I’ve had Thai, Vietnamese, Chinese, and Indian food, but I had never tried or even heard of Cambodian food. We briefly looked into it before heading there, and read that there wasn’t a lot that wasn’t eaten by the locals! Stories of fried tarantulas and fermented fish paste had me nervous, but as it turned out the food in Cambodia was delicious (with a few stomach churning twists).
Let’s start with the delicious, one of the tastiest meals I’ve had in my life was served in a coconut. Creamy, coconut vegetables with a hint of spice and a side of rice, this was a vegetarian version of a popular Khmer dish (by request). One of the most common meals we ate here was street stand noodles; for one dollar you got a decent sized container of noodles, vegetables, a fried egg, and enough spice to bring tears to your eyes.
Between meals we quenched our thirst with fruit, at least every dozen feet was a fruit stand that sold not only a variety of local fruit but also freshly sliced mango, pineapple or dragon fruit packed neatly into a plastic bag with a long toothpick. Coconuts were sold on every corner and every restaurant, the top was hacked off with a large machette (particularly impressive when chopped up by a small girl) and a straw used to sip on the slightly sweet coconut water inside.
Due to the french influence, baguettes are included with most breakfasts and from many of the street stands that served them with cheese or as sandwhiches. We often saved one of our baguettes from breakfast, the only way we survived a few afternoons when meals were longer apart than we had anticipated. As a vegetarian I had predicted a struggle when it came to meals, but was pleasantly surprised to see that most places offered a solid four dishes without meat that I could eat – fried rice, fried noodles, noodle soup, and fried veggies.
Now what you’ve been waiting for, the weird stuff! We never did see tarantulas, but I did do a double take when I saw a deep fried duck head stand on the street – their bodies were also sold at this stand but it was hard to look at anything but the severed heads. Skewered song birds were also a little disturbing, but the worst experience we had with food was when we accidentally wandered into the meat section of a local market. It felt like a scene from a horror movie – a pile of chicken heads here, stacks of mystery meat there, all shapes and sizes of seafood, and all of the above uncovered in the heat and crawling with flies, often lying on the floor on a plastic bag. I regret to say I have no photos, we stumbleded to the exit as quickly as we could.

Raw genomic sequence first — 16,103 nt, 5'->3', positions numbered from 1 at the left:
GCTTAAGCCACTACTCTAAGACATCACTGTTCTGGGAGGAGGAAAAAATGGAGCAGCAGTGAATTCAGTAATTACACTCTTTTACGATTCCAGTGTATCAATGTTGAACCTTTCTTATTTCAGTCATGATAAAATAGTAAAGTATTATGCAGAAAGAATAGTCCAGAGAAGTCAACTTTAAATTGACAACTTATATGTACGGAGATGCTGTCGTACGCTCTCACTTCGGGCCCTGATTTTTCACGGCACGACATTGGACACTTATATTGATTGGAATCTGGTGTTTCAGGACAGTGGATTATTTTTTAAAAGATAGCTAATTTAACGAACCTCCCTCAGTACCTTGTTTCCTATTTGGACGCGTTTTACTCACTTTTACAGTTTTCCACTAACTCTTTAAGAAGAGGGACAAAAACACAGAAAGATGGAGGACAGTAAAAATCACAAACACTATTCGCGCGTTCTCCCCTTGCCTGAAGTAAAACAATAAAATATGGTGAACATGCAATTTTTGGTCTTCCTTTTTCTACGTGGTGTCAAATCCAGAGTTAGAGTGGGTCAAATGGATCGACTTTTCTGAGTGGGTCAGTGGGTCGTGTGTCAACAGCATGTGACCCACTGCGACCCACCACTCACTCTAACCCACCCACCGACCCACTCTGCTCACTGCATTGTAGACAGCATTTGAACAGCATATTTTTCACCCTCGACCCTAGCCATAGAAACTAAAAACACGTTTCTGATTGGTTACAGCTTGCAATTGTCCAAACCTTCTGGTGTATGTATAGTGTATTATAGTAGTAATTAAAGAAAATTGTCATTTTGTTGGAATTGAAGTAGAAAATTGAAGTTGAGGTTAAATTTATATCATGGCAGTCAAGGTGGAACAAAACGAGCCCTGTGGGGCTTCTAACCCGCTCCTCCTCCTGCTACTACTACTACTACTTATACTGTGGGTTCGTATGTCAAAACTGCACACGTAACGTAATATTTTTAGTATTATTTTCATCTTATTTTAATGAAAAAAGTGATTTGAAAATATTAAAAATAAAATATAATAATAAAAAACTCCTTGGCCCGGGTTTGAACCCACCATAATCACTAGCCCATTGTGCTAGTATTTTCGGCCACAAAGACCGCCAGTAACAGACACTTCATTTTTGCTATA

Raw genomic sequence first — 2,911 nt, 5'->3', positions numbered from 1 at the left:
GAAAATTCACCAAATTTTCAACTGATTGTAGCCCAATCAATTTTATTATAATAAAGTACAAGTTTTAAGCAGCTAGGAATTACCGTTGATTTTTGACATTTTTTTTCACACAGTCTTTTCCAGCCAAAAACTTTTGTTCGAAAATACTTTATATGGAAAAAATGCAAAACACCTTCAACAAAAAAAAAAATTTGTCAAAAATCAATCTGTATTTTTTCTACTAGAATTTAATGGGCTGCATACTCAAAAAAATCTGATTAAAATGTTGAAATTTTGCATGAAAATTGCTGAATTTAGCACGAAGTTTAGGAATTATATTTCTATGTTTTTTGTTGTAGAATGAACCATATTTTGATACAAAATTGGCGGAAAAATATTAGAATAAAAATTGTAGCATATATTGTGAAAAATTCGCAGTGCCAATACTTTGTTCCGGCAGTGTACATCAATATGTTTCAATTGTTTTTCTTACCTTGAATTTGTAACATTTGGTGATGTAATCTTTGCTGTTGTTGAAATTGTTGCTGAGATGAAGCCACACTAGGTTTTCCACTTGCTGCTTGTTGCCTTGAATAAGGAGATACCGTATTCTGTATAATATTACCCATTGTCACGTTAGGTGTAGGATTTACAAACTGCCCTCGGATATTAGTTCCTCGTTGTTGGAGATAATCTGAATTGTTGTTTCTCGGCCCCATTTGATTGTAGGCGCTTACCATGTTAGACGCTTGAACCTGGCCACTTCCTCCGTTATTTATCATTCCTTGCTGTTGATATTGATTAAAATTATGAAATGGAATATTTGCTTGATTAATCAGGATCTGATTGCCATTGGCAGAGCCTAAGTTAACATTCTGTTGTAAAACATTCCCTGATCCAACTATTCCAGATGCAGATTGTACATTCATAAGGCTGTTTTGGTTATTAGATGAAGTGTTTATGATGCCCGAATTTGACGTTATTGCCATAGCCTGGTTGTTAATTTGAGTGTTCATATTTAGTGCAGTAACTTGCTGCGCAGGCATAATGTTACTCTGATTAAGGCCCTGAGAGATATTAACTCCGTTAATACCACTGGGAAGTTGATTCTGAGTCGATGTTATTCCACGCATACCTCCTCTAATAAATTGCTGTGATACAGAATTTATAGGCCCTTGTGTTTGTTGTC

Brave , brave Alistair tried grubs and a fried frog one evening but he was showed up by a young local boy who munched on a disgusting delicacy of duck embrio. A chick is allowed to fully delevope inside of the shell and then steamed before hatching, resulting in a tender looking fetus that the young man slurped up. I’m gagging just remembering the sound…ack!
So overall the food in Cambodia is delicious, and if you’re into it you can find some really freaky stuff to munch on.
Throughout Cambodia we discovered really only 3 brands of beer: Cambodia Beer, Anchor, and my personal fave, Angkor, by far the most popular.
Draught beer could be found as cheap as 50 cents a glass, and a can would usually set you back a buck.
With temperatures pushing 40 degrees celcius, an ice cold Angkor will really hit the spot. With only one country under our belt, I already know I’m gonna love this part of the world.